Heritage New Zealand Pouhere Taonga has recommended awarding Wellington's Central Library the top heritage status.
If approved, it will mean the building becomes recognised as a Category 1 historic place. It would become the first building from the 1990s to be given the title.
It comes after an application to get the building listed was lodged by developer Richard Burrell last year. Burrell did so out of fear the building would be demolished.
The library has been closed since March 2019 after a report found its hollowcore floors were a hazard.
In its report, which is being published publicly tomorrow, Heritage NZ said the building was deserving of a Category 1 listing due to its significance as an eminent example of postmodern architecture, its value in being a consequential building for designer Ian Athfield, and its importance to the Wellington community.
Members of the public are being invited to have their say on whether they agree with the report. Following submissions, the final report will then go to the board at Heritage NZ, who will make a decision on which category it should be given.
Heritage NZ's Central Region director Jamie Jacobs said: "We really want to hear what people think about Wellington Central Library.
"All submissions are really appreciated as they add to our knowledge of the library and how it is viewed."
'Wellington's living room'
In its report on the library, Heritage NZ concluded that it "possesses outstanding architectural significance as a highly esteemed postmodern building, employing classical architectural forms, historical references and varied shapes and materials to arresting effect".
In particular, the nīkau palm columns were singled out as "a symbol of the building as an institution ... beautifully rendered in lead, copper and steel with attention to detail evident in the ringed trunks, bulging crown shafts and featherlike fronds, all of which are true to life.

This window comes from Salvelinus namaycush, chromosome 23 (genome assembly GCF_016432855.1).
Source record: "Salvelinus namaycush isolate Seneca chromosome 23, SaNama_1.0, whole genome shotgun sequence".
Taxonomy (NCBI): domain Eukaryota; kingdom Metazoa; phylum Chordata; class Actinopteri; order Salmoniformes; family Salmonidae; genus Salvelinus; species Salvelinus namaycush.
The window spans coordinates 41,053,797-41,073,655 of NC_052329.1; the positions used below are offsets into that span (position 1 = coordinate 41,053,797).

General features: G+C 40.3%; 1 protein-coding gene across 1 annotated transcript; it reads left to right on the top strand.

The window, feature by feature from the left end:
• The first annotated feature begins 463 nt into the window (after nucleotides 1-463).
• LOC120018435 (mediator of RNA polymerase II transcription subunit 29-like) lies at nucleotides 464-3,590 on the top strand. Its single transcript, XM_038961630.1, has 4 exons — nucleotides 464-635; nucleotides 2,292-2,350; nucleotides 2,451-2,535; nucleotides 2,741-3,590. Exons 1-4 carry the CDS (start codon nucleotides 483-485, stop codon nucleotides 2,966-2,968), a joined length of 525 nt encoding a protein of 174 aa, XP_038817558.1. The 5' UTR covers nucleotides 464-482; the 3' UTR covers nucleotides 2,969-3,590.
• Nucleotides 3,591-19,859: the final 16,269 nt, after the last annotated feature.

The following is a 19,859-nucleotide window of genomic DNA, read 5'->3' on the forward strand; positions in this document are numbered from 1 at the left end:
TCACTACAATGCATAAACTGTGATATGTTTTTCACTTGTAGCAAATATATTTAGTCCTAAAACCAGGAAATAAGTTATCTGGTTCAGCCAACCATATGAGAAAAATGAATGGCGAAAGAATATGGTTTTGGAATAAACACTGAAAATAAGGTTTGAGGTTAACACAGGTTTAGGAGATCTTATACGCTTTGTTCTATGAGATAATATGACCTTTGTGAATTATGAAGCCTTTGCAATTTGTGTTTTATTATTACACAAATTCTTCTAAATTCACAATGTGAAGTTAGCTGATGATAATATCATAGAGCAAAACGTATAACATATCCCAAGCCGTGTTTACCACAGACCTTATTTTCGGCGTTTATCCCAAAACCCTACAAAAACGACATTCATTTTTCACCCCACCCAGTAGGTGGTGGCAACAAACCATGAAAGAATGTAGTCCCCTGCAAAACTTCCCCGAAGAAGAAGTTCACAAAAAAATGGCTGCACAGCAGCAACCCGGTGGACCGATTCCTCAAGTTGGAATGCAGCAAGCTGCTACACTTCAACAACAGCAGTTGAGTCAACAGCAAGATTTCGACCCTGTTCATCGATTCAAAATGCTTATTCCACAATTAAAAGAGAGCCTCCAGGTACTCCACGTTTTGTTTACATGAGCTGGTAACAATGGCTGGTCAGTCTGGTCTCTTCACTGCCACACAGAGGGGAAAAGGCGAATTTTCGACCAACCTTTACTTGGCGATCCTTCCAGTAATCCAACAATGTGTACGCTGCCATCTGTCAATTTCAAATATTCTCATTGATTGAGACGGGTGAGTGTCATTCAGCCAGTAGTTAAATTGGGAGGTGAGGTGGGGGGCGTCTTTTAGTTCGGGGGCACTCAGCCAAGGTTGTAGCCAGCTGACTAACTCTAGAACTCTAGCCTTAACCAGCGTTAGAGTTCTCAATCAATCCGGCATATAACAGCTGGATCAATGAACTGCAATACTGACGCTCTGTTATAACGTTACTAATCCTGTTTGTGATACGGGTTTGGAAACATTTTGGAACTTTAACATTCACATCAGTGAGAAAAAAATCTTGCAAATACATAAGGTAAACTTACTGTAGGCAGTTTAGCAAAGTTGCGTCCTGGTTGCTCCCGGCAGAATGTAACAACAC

"More than mere columns, the nīkau palms are architectural sculpture, imparting strong aesthetic value to the building."
Dr Jacobs said: "The library is the centrepiece of Te Ngākau Civic Square and fulfils the design brief that called for an architecturally distinguished building.
"Winning three major architecture awards is testament to achieving that."
Beyond its architectural value, Heritage NZ also found the building had cultural and historical significance as a "repository of the city's intellectual heritage" and "a tangible expression of contemporary library design in the late 20th century".
The report also found the library's value lay in the designer, Ian Athfield, "one of New Zealand's most renowned architects of recent times, and represents the entry of his firm into the field of public architecture".
And it found further significance in its "social significance as a much-loved and visited institution", as "Wellington's living room".
What does it mean for the library?
The recommendations throw up questions for a prominent building whose future remains in doubt.
The library has been closed since March last year due to seismic concerns. The Wellington City Council is currently considering whether to strengthen the building or to demolish it and rebuild.
Public consultation on that ended on Monday, with oral submissions to be heard over the coming weeks.
Jacobs said: "Entry onto the (Category 1 heritage) list is an information or recognition tool and does not confer automatic protection."
"It does not directly create regulatory consequences or legal obligations on property owners, or create specific rights or controls over property."
However, it should complement the decision making, he said.
"The listing proposal report provides a wealth of information on the building and a detailed examination of its heritage values. It will inform the decision-making on the future of the building."